Over the past year, we have talked about the trends impacting changes to three of the top areas of consumer spending: housing, transportation and health care. This issue is focused on a fourth key sector: food. Specifically, we have conversations with the difference-makers about how our food gets to us, where that food comes from today and will come from tomorrow. The answers to these seemingly straightforward questions are in a surprising amount of flux.
More than half of home cooks think their dinner routines could improve. Yet consumers are reluctant to add these options to their dinner planning. Today, just one in 10 of these consumers is planning to use a meal kit in the next three months. So how can emerging alternatives play a bigger role with dinner?
The plastic drinking straw has become a symbol of society’s growing concern over packaging convenience at the expense of our planet’s health. Already, four in 10 consumers report they have started using fewer plastic straws due to recent attention on the issue, according to a recent Ipsos/Buzzfeed poll. Nearly half of those polled support local governments banning their use.
Slightly more than half of Americans say they consume more sugar than the recommended limit, according to the Ipsos Global Trends report. The Canadian Food Service Monitor study by Ipsos showed that reducing sugar is a top concern for diners who are generally trying to reduce processed and unhealthy ingredients and replace them with more natural choices. But people do still like their sweets. So how can brands lower sugar content without alienating consumers or forcing them to change their behaviors to benefit from less sugar? Should companies go stealth when tweaking their formulas or be up front about it?
In Douglas Adams’ sci-fi classic, “The Hitchhiker’s Guide to the Galaxy,” diners are invited to meet the meat. The main course introduces itself before the meal: “I am the main Dish of the Day. May I interest you in the parts of my body? Something off the shoulder perhaps? Braised in a white wine sauce...”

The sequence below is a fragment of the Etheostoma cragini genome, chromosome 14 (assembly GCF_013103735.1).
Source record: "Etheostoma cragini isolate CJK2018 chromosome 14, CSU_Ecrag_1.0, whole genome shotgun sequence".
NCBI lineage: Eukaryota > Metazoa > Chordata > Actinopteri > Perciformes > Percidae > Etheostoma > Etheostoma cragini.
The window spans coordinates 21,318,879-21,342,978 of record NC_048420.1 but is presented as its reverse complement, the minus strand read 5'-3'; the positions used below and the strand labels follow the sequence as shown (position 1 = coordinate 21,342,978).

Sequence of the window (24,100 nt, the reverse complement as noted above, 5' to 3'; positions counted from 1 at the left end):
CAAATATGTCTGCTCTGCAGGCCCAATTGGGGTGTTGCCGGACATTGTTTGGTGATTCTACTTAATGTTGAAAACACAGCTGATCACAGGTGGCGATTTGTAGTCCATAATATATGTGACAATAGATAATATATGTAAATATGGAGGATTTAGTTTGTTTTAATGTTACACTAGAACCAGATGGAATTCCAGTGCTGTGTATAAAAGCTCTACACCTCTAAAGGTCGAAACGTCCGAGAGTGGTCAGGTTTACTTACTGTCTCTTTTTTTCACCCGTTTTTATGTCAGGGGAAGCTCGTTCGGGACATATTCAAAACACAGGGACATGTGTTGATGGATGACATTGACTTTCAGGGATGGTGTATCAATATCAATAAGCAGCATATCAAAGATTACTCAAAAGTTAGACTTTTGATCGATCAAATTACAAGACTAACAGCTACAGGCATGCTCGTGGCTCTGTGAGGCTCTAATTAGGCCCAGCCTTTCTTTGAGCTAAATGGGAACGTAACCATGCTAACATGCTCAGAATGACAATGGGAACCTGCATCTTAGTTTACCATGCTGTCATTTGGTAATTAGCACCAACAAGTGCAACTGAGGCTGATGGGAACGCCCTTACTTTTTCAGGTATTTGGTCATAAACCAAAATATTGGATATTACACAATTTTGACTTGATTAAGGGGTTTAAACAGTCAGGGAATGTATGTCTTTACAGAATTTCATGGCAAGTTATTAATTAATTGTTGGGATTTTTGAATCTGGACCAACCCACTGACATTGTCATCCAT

Your competition just released a new product. It was starting to get buzz on social media and then a celebrity plugged it unprompted on Instagram and the mentions lit up. Is this the Next Big Thing, or is it the next Not a Thing Anymore? Will this have sustained scale? To put it another way, will this product “tip” from niche to mainstream and should you be developing an equivalent?
As populations expand and the effects of climate change grow in severity, nothing short of our ability to feed the world’s people is at stake. Ronald’s book, “Tomorrow’s Table: Organic Farming, Genetics, and the Future of Food,” co-authored with Raoul W. Adamchak, her husband and an organic farmer, seeks to bridge a divide between her community of scientists and his of organic farmers. Each group must work together to create a more sustainable landscape for farming. When Ronald thinks What the Future, she’s wondering if people realize what’s at stake and understand the benefitss of genome-editing technologies such as CRISPR.
Multiple James Beard Award-winning chef Rick Bayless will feed you in his Chicago restaurants, including the Michelin-starred Topolobampo. He’ll teach you how to cook with help from his cookbooks and TV shows, such as “Mexico–One Plate at a Time.” He’ll help you out in the kitchen with his line of craft Mexican foods produced by ConAgra. But wherever and however you eat, he doesn’t want you to eat alone. When he thinks What the Future, chef Bayless is concerned about the future of the family dinner. But he’s excited by what he sees in our survey results.